West End Heritage Trail
The 2 km West End Trail starts near the Geraldton Port Authority building, where much of the early development of Geraldton took place. These days the area is dominated by the CBH grain handling facilities at Geraldton Port, but it hasn’t always been that way. Take your time to read the interpretive panels along the route and go back in time to when things were very different.
Look out for the triangle trail markers.
About the Trail
The West End Heritage Trail takes you on a journey through the historical significance of this area. Now a popular café and bespoke shopping area, the West End was once the primary business district of Geraldton, hosting many businesses, banks, schools and homes.Learn about the life and times of the early town folk as you view buildings dating from colonial times, stroll along the Esplanade or checkout the displays at the Geraldton Visitor Centre. Enjoy the family friendly facilities of Stow Gardens and the Town Beach.
Prior to the arrival of the settlers, Yamaji People had lived in the area for many thousands of years. Seeking new pastoral lands and valuable minerals, settlers from the Swan River Colony expanded into the area in 1849. This and the recognition of the agricultural potential of the area now known as Greenough Flats, created the need for a local port and supply base. The town of Geraldton was proclaimed in 1850 – named in honour of the then Governor FitzGerald.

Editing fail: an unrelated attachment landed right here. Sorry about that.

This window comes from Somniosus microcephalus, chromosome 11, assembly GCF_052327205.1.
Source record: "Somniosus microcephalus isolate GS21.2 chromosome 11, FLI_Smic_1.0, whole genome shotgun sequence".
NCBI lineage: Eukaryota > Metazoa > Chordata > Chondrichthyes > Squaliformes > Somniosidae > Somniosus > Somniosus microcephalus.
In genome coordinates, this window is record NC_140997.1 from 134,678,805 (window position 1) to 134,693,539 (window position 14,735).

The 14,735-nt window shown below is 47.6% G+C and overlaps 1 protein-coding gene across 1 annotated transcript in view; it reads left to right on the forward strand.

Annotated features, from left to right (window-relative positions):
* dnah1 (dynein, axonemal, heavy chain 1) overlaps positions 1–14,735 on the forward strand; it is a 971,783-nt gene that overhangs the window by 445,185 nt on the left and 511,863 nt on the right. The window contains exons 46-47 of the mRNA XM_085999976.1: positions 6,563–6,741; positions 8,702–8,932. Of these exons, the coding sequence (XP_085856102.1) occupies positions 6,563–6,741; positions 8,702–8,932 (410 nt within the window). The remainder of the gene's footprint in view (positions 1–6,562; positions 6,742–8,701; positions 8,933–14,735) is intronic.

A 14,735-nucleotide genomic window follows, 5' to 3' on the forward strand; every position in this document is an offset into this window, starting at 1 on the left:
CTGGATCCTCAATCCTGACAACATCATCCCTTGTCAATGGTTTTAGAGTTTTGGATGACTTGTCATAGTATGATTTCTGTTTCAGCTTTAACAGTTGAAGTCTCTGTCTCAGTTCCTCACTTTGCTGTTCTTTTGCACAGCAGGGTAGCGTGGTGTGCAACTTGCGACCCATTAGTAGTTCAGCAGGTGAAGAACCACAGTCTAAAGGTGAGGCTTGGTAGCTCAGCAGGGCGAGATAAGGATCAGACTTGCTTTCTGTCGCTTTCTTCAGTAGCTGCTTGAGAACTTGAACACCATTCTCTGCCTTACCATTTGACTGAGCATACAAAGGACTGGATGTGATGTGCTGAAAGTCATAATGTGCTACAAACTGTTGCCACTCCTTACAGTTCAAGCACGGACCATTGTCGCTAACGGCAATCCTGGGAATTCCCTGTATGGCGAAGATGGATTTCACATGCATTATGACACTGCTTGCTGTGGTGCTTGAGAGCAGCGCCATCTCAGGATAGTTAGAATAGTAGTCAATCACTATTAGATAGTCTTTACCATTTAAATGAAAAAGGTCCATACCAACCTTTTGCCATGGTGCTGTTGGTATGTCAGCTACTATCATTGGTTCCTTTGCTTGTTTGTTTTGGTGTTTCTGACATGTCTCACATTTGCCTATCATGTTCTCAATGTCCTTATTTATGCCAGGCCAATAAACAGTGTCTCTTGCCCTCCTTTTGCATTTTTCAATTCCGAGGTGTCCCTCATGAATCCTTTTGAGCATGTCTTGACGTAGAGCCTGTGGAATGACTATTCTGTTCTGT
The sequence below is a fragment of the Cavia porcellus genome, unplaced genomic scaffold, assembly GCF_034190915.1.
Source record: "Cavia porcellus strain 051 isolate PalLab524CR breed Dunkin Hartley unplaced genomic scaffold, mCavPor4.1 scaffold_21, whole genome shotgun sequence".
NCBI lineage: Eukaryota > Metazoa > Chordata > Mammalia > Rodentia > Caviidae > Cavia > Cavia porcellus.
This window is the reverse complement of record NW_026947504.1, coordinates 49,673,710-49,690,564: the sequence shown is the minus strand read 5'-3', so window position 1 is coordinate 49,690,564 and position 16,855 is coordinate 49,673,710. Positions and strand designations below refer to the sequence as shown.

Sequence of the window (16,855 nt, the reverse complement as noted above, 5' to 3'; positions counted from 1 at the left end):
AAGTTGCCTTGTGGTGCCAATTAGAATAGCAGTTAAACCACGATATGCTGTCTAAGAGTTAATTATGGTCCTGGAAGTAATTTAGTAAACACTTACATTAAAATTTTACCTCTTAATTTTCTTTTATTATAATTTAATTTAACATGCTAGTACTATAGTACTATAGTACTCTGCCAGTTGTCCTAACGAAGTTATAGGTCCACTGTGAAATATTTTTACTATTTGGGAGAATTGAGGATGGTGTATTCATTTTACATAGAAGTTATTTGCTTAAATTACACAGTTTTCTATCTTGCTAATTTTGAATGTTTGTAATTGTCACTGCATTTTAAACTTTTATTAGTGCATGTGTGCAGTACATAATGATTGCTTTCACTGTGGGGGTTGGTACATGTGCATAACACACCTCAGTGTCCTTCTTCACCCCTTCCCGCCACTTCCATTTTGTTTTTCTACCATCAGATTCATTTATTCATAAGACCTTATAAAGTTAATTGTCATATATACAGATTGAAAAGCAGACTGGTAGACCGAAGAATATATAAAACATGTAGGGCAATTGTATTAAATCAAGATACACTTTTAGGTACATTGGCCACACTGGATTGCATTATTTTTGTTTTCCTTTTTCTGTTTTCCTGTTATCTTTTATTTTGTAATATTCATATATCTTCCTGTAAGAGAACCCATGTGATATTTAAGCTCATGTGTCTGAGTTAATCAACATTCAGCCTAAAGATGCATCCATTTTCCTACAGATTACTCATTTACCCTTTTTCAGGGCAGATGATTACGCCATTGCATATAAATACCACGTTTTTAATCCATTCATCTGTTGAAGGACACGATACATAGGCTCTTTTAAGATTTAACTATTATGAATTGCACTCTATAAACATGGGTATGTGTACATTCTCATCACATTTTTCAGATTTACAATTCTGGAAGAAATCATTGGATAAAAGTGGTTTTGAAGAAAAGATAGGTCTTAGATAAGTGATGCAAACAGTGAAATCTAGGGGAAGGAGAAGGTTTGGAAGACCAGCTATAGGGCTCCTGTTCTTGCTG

Early streets surveyed included Marine Terrace, Gregory and Francis Streets. Many of the buildings and houses constructed in local stone along these streets during the late 19th and early 20th centuries, still survive and are a reminder of another era.
An important landmark in the West End was the Esplanade Jetty, built in 1857, and Geraldton’s first main jetty. It was located at the end of Gregory Street and was also known as the Geraldton Old Sea Jetty, Old Jetty, Geraldton Pier, and Town Jetty throughout its existence. Goods were loaded and unloaded from the Jetty until 1893, when the Railway Jetty was built in deeper water to better cope with the arrivals of large ships. The Esplanade Jetty is now a breakwater, offering sprawling views of the city, Port, Champion Bay and Moresby Ranges from a 360 degree viewing platform – a great way to take in Geraldton!
World War II saw fear of Japanese invasion from the north sweep through Australia. Geraldton was a key training base for the troops recalled from the Middle East by Prime Minister Curtin to fight in New Guinea. At one time 40,000 military personnel were here alongside Geraldton’s 4,000 residents. Several military command posts were here in West End.
After World War II, dramatic change came over West End as the harbour and its infrastructure expanded and the fishing industry developed. Wheat from the vast tracts of the new wheatbelt hinterland was shipped through the port, along with iron ore and mineral sands.